Pretrial Diversions and Interventions in Texas: When They Occur and How They Work

Pretrial Diversions in Texas

In Texas, being charged with certain offenses may not be the end of the line. Some people who are charged with lesser offenses may be given a chance to clear their record with a pretrial diversion. They are not available in every case but the defendants who qualify for them can make very good use of these programs.

Pretrial diversion programs have become popular as a way to reduce the strain on corrections departments around the state of Texas. They provide low-level offenders with an opportunity to avoid the long lasting stigma of a criminal conviction.

What Are Pretrial Diversions?

Pretrial diversion programs are known by many different names. In Texas, they are often referred to as “deferred adjudication” but this is not always the case. This is how they work:

  • A defendant with no criminal history or no serious convictions commits a low-level, non-violent offense, often involving minor drug possession
  • The judge defers the adjudication on the case for a certain time, which means that a sentence is temporarily suspended
  • The defendant is ordered to meet certain requirements during a probationary period
  • At the end of this period, if all conditions are met, the initial charges are dropped and the defendant is free to go with a clear criminal record

How Pretrial Diversions Work

Essentially, deferred adjudication probation is very similar to standard probation. The major difference is that deferred adjudication probation is served without a conviction and standard probation is served as punishment FOR a conviction.

However, the two types of probation are similar in most other ways. They both typically require defendants to make regular meetings with a supervision officer, where they must pay fees and give a report. Probationers may also be required to hold down steady employment, submit to random drug tests and stay out of trouble.

Violating these conditions may subject the defendant to a revocation of probation. On standard probation, this means that the defendant must serve out their original sentence in jail. On deferred adjudication probation, it means that the judge is allowed to issue a conviction, choosing the punishment range from the original charge.

Why They Exist

It’s no secret that, in Texas, jails and prisons are getting more crowded every day. In areas throughout the state, drug use has increased along with poverty. The result is that more people are committing illegal acts. The majority of these offenses are minor crimes committed by first-time offenders.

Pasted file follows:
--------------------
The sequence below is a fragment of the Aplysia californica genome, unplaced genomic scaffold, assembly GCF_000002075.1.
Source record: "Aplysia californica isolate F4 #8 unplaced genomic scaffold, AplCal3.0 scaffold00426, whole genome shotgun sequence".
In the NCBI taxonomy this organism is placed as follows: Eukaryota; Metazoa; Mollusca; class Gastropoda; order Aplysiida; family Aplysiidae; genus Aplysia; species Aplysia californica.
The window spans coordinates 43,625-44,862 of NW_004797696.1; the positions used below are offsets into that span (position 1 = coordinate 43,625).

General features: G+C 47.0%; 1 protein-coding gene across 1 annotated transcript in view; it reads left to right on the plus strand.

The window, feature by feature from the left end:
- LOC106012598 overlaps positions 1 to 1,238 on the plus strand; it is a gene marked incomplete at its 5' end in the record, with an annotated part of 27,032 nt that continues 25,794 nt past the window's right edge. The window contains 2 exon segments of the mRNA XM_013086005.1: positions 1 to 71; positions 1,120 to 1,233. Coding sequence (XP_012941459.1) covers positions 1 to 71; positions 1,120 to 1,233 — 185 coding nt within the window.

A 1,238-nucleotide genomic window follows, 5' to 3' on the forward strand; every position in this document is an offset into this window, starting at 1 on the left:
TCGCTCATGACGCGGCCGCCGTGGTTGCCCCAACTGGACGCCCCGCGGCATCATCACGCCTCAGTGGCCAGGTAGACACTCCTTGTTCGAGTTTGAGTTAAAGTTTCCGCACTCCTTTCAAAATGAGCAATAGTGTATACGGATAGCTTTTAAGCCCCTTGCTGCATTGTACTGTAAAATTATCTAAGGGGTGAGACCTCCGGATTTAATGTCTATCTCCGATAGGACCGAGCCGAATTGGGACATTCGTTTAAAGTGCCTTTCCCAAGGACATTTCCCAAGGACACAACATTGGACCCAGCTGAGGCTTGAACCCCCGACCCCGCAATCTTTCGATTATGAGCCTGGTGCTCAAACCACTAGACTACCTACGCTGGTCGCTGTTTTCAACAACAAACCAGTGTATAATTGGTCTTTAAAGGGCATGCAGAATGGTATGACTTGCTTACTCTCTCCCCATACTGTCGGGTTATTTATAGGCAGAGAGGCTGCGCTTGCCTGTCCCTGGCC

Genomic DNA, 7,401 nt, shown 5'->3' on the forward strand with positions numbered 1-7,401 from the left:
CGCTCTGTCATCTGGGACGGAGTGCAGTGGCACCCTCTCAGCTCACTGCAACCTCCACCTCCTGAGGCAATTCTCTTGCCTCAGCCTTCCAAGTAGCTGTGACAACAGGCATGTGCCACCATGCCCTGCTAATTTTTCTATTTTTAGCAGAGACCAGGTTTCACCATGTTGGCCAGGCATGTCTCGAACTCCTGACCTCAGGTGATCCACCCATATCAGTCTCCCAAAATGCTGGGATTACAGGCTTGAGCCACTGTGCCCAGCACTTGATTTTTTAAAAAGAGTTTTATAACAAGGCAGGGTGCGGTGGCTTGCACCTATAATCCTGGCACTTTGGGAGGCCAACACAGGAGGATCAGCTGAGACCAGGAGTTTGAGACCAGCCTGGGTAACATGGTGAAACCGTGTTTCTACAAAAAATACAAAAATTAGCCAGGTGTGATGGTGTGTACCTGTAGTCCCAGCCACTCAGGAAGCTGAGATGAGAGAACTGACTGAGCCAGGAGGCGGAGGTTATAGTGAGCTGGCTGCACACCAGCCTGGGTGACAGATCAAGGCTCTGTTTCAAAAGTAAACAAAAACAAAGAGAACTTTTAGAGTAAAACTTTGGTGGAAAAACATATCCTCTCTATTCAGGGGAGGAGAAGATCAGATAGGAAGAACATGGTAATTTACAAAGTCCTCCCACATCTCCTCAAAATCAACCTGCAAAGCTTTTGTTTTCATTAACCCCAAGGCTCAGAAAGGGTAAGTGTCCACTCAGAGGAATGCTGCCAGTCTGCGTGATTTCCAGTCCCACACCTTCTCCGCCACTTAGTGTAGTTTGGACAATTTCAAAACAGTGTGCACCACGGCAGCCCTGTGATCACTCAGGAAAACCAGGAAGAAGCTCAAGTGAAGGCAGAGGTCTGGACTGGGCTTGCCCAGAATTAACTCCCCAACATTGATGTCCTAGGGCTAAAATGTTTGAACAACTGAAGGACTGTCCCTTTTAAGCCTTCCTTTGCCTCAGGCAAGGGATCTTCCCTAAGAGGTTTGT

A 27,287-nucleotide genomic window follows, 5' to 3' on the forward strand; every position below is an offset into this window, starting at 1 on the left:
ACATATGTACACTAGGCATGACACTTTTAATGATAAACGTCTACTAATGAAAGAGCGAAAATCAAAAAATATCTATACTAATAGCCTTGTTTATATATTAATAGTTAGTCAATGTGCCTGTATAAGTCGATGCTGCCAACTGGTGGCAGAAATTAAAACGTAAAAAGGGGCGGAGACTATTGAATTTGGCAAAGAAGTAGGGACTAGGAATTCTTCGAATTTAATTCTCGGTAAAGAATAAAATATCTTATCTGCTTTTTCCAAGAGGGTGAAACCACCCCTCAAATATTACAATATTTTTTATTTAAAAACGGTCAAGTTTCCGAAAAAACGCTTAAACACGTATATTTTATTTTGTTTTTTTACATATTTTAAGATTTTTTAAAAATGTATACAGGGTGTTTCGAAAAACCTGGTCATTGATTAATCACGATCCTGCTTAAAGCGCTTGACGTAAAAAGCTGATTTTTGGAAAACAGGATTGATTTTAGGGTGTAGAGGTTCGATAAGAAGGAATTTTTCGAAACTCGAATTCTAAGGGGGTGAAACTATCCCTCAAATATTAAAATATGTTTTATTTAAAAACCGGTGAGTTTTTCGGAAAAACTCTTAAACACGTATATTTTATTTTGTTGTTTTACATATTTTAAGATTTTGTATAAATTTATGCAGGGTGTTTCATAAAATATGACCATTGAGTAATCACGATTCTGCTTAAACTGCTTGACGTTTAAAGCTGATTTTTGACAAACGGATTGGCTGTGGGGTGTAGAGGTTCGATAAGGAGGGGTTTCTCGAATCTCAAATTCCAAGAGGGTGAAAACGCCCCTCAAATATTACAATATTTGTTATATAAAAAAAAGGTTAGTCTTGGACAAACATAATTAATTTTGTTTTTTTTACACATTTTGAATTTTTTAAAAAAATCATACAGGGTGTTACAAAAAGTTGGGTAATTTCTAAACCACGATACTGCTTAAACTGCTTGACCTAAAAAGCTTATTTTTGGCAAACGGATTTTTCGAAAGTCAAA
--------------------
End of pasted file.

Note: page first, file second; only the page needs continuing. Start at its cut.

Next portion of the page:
As a result, a large number of young people are starting their lives out with permanent charges on their criminal record. This can prevent them from getting good jobs that could keep them away from additional criminal acts.

Also, the judicial system recognizes that first-time offenders often simply make a mistake in a moment of poor judgement. Rather than using a permanent criminal conviction as punishment, temporary community service is used to punish an offense that was not too serious.

Finally, incarcerating people in jail or prison is very expensive. Instead of housing first-time offenders in state-funded institutions, the judicial system can hand out punishment while avoiding the high cost of incarceration.

When They Happen

In most cases, pretrial diversion or deferred adjudication is given under the discretion of a judge. People who qualify for these programs are typically young, low-level offenders with no prior convictions or history of criminal behavior. Many counties use “drug courts” to deal with the high volume of petty drug offenders.

Drug cases are often paired up with deferred adjudication. For example, if a young person is caught with a very small amount of marijuana, they may be given deferred adjudication instead of a jail sentence.

Requesting Deferred Adjudication

Although it may not be possible to get deferred adjudication in every case, an experienced attorney can offer advice as to whether a certain case has a good chance of receiving it.

In some cases, an attorney may be able to submit a request to the court that deferred adjudication be offered to his or her client. For example, an attorney might be able to present his or her client’s young age, lack of previous convictions and relatively minor offense as good reasons to use deferred adjudication as a corrective measure.

Are you a first time offender? Get a lawyer that can help you get the best results possible. The Law Office of Matthew D. Sharp can protect your rights. Contact their office today at 713-868-6100.